Christian Walker has been working in the city for a long time, now, and figured everything would have been as normal as could be. Well, normal for solving superhero crimes. Things change, though, when he’s assigned a new partner: spunky, blonder haired Deena Pilgrim. Never one to work with anyone, Walker takes this as just another annoyance in his life. Not only is he stuck babysitting a little girl whose mother was just killed by a powered psycho, now he feels that he has to babysit a new, wet behind the ear partner. It all seems to be the making of a good buddy-cop-superhero-noir-crime-drama mix, until Retro Girl turns up dead.
In their world, Retro Girl is one of the most popular super heroes on the planet. And she’s found dead in an elementary school playground. Setting in play the mystery that engulfs the first volume of the currently ongoing series, “Who Killed Retro Girl?” we are given an in-depth and humorous introduction to our two detectives that delves deep into the psyches that (theoretically) would make up superhumans. They live lives, too. And they make mistakes. It’s only when those mistakes are brought to the surface that trouble truly begins to bubble.
Bendis and Oeming’s collaboration is always a delight to see. They seem to understand and work in sync. These types of collaborations in comics typically only come along rarely, usually involving a lot of issues under the belt or an extended run on a series. Fortunately, Bendis and Oeming have both.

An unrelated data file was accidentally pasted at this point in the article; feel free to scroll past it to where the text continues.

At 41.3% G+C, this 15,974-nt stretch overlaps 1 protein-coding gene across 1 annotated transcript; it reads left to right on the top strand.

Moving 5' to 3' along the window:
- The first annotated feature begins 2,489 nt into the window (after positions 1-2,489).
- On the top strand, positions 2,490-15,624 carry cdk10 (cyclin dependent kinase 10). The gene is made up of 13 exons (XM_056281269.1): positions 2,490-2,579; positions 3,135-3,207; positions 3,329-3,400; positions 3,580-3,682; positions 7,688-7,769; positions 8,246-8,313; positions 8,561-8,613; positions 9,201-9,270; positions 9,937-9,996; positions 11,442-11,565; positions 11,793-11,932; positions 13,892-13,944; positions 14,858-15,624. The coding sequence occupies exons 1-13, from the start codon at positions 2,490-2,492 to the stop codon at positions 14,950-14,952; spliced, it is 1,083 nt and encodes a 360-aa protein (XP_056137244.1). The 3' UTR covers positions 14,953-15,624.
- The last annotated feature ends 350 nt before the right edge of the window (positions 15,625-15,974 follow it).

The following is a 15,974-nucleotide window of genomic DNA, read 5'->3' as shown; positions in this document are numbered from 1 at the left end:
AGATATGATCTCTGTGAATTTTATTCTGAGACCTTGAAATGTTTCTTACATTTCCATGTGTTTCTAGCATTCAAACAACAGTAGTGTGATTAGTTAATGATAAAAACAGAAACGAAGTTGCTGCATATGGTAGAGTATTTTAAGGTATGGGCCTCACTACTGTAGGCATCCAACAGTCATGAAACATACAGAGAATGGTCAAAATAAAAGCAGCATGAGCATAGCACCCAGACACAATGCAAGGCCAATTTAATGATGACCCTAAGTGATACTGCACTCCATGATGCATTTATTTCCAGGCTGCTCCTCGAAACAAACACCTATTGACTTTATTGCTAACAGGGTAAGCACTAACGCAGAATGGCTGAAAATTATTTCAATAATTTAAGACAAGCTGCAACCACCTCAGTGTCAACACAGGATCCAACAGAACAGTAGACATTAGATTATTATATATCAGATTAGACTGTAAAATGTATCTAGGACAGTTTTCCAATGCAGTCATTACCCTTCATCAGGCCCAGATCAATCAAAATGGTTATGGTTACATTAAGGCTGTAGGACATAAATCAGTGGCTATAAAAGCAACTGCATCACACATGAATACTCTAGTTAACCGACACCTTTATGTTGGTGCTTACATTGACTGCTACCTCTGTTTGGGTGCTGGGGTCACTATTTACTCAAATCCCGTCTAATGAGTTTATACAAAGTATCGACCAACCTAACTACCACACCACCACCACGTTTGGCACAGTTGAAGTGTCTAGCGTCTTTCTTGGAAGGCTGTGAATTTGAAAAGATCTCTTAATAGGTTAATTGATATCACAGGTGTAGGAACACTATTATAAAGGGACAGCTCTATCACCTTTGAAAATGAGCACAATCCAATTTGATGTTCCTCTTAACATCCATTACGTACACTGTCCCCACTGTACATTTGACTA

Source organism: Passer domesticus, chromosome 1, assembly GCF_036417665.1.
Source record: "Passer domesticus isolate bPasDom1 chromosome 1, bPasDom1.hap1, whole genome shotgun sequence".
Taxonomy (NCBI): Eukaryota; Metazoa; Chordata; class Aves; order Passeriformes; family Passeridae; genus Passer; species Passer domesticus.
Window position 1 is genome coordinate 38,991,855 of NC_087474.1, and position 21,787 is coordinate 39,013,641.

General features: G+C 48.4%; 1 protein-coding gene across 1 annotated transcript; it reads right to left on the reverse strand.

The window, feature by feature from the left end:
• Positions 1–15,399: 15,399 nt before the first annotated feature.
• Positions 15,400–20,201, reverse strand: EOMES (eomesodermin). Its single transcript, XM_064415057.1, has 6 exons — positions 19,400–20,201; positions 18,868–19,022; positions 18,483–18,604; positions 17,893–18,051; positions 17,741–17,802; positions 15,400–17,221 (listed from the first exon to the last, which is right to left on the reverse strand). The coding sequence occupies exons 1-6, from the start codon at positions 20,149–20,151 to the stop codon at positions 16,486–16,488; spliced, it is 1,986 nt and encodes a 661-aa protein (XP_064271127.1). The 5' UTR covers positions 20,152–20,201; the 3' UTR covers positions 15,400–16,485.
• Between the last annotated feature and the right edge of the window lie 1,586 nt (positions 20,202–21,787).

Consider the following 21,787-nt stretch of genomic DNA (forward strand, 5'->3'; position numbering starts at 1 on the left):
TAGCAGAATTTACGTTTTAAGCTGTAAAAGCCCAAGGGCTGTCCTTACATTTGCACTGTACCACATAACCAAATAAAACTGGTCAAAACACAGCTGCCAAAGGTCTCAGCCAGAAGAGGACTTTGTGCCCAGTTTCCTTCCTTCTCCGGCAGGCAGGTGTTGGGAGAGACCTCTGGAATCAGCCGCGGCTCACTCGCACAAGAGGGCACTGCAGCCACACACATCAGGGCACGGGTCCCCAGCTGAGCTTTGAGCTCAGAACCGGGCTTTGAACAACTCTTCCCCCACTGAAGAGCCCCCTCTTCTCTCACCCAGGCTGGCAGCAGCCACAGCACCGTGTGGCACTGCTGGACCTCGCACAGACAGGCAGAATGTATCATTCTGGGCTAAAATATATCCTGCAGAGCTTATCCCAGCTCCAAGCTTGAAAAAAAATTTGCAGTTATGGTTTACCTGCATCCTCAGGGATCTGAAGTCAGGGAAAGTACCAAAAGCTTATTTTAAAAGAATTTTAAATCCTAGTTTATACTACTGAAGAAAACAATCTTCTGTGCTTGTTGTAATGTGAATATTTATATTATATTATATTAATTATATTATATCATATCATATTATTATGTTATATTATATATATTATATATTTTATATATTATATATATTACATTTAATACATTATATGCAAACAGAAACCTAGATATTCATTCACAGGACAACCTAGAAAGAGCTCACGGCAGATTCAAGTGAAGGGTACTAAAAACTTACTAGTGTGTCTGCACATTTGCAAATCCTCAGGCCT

This series has received such acclaim and acknowledgment and gained such a large fan base that the comic is officially being produced into a show by FX. The station that gave us “Sons of Anarchy” and “Archer” is turning this piece of comic wonderment into a show. I think everyone knows about a wonderful little ditty called “The Walking Dead” on AMC, right? Well, both are acclaimed comics that are turned into shows.
If I were you, I would hop on this train before it becomes way too popular.
Then again, maybe that’s the best time to hop on a train.
So, back to what I was saying about needing some time away to try to think of why in the entire world is this comic so important. Why does Powers matter?
It took some time, and I think I figured it out. Does this series, begun with the story of the murder of one of the most popular super heroines in the world, give us an insight into the human psyche, or represent something greater for us as humans that we can attain? Does it paint for us the inspirational picture of two detectives, working as hard as they can?
I would say “Maybe” to any of these, but really, is there anything that matters more than a fictional piece of literature that features some of the smartest writing and most engaging artwork around? Is there anything that truly matters more?
No. And that’s why this book matters. It’s just flat out good and smart. I can honestly say, I’m not a fan of police procedural shows, and the superheroes really have nothing going on in this book in the traditional sense. Reading this book, though, I can see why this series is still held in high regards.
- In addition to writing for the column “Comic Matters” for the Tucson Citizen website, Bobby Acosta is also a 5th Grade Elementary school teacher, frequenter of local comic book shop Heroes & Villains, and explorer of the importance of comics. Contact him at email@example.com